Sunday, October 23, 2011

Because Art and Music don’t pay da bills, that’s why

I really appreciate what Art, Music, and Foreign Language bring to the table in terms of a complete education.  It addresses needs to the soul and in some instances can create things often seem other-worldly and beautiful.

And with the exception of some foreign languages, it is fairly worthless in terms of income.

So California is passing AB 1330, a law that has Artists, Musicians, and language junkies enraged.  According to the San Jose Merc:

A new law that enacts a seemingly small change, allowing students to count one vocational class as credit toward graduation, has both supporters and detractors predicting a major shift in high school education.

Backers depict AB 1330 as a start toward teaching students job-market skills, through courses such as keyboarding, medical assisting and metal shop. The law goes into effect for the 2012-13 school year.

So what we are doing here is adjusting the requirements to graduate high school to actually mean something to students that don’t see relevancy in “college prep” liberal arts classes like art and music.  While these teachers might be right in being concerned with funding for arts and music, I think it is quite disgusting the amount of arrogance shown by some that assume being “educated” means you need to take German, ceramics, and learn how to play the trombone.  The state has shown no doors for those that won’t go or graduate from college (you know, the other 75% of the population) and that needs to change, now.  The demand for workers is out there, but we are continuing to show students the areas of demand.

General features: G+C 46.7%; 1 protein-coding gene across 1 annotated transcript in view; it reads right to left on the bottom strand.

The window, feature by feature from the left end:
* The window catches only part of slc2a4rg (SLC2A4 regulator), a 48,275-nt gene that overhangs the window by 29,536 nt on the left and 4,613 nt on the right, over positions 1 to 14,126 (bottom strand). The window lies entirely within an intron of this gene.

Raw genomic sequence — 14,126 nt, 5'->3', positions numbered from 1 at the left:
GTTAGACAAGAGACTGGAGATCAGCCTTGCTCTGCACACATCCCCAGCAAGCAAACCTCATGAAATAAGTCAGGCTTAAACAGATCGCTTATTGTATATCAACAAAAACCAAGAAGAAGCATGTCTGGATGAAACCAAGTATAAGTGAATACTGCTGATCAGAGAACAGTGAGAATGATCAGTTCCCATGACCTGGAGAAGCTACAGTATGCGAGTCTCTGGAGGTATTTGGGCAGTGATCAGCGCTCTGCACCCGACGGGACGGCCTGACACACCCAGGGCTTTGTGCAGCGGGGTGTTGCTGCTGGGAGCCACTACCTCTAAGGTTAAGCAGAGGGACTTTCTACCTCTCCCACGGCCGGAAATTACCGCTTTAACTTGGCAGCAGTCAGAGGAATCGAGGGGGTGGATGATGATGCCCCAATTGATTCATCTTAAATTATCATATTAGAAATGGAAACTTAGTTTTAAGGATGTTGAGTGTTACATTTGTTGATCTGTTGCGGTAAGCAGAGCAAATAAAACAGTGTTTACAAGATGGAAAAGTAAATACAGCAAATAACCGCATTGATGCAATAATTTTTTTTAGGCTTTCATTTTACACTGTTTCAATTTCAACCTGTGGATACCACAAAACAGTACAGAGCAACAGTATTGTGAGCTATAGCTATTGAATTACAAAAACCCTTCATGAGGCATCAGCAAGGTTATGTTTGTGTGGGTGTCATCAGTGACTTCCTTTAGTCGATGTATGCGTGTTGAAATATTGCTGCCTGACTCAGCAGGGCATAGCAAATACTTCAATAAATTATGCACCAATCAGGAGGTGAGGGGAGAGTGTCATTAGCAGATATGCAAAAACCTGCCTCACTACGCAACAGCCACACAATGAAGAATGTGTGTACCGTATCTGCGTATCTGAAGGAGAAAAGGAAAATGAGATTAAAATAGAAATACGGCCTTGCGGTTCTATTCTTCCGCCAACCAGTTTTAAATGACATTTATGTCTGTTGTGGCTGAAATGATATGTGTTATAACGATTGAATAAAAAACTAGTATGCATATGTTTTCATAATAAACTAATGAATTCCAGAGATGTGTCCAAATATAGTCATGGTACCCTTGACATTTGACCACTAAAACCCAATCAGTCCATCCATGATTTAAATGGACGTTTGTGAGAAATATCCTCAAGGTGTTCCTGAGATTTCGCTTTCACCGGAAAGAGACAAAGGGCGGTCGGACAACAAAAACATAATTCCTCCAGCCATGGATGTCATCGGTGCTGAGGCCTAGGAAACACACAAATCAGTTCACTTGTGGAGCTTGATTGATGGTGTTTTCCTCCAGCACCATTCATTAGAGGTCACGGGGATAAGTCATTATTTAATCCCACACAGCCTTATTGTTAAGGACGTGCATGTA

And don’t get me wrong.  Students should be guided into learning Spanish if they live in California because it makes you more marketable.  But we continue to push this idea of “do what you love” without being honest about the job prospects of those about to enter the work force.  Theater Arts are fantastic, but it is one of the worst paying degrees over the lifetime of the degree holder.  And check this out by Fareed Zakaria in Time Magazine:

    “Perhaps the most crucial measure of our ability to compete in a global economy is our educational attainment, especially in science, math and engineering……In 2004 only 6% of U.S. degrees were awarded in engineering, half the average for rich countries. In Japan it’s 20%, and in Germany it’s 16%. In 2008–09 there were more psychology majors than engineering majors in America and more fitness-studies majors than physical-sciences majors.”

I’m not against Art, Music, and Foreign Language, but we need a serious reality check if we are truly going to meet the needs of those simply graduating from high school.   Often these are the same teachers that complain that students are “dumped” into their classes because there is nowhere to put them.  Well, now we can bring relevance to their high school day and when they come to Art class, it’ll be because they want to be there. 

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